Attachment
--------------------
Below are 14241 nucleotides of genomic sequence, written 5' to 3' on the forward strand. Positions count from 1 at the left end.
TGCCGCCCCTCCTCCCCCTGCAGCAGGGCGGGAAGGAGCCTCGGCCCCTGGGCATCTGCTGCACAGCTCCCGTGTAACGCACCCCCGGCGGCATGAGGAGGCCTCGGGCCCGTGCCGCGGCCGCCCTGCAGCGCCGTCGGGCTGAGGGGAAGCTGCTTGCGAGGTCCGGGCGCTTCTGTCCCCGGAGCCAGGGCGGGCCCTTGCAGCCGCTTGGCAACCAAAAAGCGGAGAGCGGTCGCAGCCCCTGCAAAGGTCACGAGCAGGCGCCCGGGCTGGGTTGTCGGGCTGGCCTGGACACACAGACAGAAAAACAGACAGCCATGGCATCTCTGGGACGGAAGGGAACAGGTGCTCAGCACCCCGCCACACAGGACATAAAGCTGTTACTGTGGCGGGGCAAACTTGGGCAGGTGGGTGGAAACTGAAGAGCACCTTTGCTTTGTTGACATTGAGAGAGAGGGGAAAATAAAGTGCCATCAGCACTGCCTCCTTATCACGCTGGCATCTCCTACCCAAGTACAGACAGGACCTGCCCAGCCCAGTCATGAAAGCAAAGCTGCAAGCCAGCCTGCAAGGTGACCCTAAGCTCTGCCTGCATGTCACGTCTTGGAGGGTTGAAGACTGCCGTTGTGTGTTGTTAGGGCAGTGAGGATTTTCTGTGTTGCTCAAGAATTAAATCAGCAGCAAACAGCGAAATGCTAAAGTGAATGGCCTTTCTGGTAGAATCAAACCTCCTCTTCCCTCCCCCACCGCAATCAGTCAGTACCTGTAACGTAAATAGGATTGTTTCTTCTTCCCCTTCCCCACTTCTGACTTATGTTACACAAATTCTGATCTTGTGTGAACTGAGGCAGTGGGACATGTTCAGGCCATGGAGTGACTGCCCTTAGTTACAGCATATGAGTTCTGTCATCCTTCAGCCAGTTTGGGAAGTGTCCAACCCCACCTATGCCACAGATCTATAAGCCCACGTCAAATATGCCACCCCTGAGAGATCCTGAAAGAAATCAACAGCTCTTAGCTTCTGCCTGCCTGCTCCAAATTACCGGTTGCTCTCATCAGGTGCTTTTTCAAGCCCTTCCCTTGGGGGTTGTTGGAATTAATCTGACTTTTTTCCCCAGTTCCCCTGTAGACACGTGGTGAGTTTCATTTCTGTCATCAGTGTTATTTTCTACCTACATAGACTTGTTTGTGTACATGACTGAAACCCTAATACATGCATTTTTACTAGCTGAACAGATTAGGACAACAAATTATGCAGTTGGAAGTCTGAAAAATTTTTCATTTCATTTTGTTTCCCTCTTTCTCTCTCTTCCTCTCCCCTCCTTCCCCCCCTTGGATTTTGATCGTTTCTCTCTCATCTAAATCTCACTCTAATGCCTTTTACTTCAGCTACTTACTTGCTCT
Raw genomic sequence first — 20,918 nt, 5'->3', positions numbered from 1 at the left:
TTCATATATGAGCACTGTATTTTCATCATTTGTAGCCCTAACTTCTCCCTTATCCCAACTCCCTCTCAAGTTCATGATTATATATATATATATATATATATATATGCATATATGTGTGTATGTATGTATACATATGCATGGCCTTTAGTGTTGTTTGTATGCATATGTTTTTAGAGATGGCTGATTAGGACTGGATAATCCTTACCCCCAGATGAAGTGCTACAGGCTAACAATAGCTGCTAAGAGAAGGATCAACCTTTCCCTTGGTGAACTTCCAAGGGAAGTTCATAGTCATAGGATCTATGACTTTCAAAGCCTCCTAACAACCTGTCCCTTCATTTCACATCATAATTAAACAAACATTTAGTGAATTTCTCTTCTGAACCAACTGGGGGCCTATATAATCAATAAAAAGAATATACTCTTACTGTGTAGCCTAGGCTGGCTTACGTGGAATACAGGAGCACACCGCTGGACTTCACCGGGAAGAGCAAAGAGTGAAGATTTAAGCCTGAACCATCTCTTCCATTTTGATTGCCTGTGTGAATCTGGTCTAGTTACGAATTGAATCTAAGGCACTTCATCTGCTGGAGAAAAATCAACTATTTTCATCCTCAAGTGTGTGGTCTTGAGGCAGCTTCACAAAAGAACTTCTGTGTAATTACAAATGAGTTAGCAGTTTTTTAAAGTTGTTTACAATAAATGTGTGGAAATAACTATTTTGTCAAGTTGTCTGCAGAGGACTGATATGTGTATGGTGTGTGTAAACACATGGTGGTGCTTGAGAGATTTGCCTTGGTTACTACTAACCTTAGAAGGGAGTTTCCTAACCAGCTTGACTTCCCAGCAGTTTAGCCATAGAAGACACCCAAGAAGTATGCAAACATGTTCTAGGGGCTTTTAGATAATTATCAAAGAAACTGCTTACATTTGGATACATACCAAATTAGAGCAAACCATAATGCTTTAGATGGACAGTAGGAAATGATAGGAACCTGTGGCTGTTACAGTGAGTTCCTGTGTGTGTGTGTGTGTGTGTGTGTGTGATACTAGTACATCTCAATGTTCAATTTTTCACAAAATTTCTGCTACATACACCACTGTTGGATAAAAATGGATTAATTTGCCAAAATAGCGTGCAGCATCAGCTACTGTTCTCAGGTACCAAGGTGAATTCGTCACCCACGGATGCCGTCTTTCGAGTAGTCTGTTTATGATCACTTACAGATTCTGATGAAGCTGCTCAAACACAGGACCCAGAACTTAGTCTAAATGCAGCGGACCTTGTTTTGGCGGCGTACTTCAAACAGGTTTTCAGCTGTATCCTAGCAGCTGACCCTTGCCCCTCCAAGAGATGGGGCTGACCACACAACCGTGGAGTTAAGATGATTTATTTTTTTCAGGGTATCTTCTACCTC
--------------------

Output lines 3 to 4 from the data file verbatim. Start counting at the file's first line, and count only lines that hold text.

Raw genomic sequence first — 20,918 nt, 5'->3', positions numbered from 1 at the left:
TTCATATATGAGCACTGTATTTTCATCATTTGTAGCCCTAACTTCTCCCTTATCCCAACTCCCTCTCAAGTTCATGATTATATATATATATATATATATATATATGCATATATGTGTGTATGTATGTATACATATGCATGGCCTTTAGTGTTGTTTGTATGCATATGTTTTTAGAGATGGCTGATTAGGACTGGATAATCCTTACCCCCAGATGAAGTGCTACAGGCTAACAATAGCTGCTAAGAGAAGGATCAACCTTTCCCTTGGTGAACTTCCAAGGGAAGTTCATAGTCATAGGATCTATGACTTTCAAAGCCTCCTAACAACCTGTCCCTTCATTTCACATCATAATTAAACAAACATTTAGTGAATTTCTCTTCTGAACCAACTGGGGGCCTATATAATCAATAAAAAGAATATACTCTTACTGTGTAGCCTAGGCTGGCTTACGTGGAATACAGGAGCACACCGCTGGACTTCACCGGGAAGAGCAAAGAGTGAAGATTTAAGCCTGAACCATCTCTTCCATTTTGATTGCCTGTGTGAATCTGGTCTAGTTACGAATTGAATCTAAGGCACTTCATCTGCTGGAGAAAAATCAACTATTTTCATCCTCAAGTGTGTGGTCTTGAGGCAGCTTCACAAAAGAACTTCTGTGTAATTACAAATGAGTTAGCAGTTTTTTAAAGTTGTTTACAATAAATGTGTGGAAATAACTATTTTGTCAAGTTGTCTGCAGAGGACTGATATGTGTATGGTGTGTGTAAACACATGGTGGTGCTTGAGAGATTTGCCTTGGTTACTACTAACCTTAGAAGGGAGTTTCCTAACCAGCTTGACTTCCCAGCAGTTTAGCCATAGAAGACACCCAAGAAGTATGCAAACATGTTCTAGGGGCTTTTAGATAATTATCAAAGAAACTGCTTACATTTGGATACATACCAAATTAGAGCAAACCATAATGCTTTAGATGGACAGTAGGAAATGATAGGAACCTGTGGCTGTTACAGTGAGTTCCTGTGTGTGTGTGTGTGTGTGTGTGTGTGATACTAGTACATCTCAATGTTCAATTTTTCACAAAATTTCTGCTACATACACCACTGTTGGATAAAAATGGATTAATTTGCCAAAATAGCGTGCAGCATCAGCTACTGTTCTCAGGTACCAAGGTGAATTCGTCACCCACGGATGCCGTCTTTCGAGTAGTCTGTTTATGATCACTTACAGATTCTGATGAAGCTGCTCAAACACAGGACCCAGAACTTAGTCTAAATGCAGCGGACCTTGTTTTGGCGGCGTACTTCAAACAGGTTTTCAGCTGTATCCTAGCAGCTGACCCTTGCCCCTCCAAGAGATGGGGCTGACCACACAACCGTGGAGTTAAGATGATTTATTTTTTTCAGGGTATCTTCTACCTC